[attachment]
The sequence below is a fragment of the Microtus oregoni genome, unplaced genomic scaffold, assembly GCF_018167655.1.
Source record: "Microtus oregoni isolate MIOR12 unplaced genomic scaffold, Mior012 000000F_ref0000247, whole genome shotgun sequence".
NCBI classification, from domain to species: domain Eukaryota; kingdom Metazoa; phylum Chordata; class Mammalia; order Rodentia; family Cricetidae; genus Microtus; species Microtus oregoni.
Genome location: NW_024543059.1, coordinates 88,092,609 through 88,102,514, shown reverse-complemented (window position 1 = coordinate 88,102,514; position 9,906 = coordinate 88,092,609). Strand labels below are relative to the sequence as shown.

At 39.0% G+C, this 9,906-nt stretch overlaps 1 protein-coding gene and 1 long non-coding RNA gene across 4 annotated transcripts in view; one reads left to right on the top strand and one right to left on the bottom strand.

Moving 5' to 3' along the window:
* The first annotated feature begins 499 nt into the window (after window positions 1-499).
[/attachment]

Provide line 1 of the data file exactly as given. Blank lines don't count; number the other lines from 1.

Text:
The sequence below is a fragment of the Microtus oregoni genome, unplaced genomic scaffold, assembly GCF_018167655.1.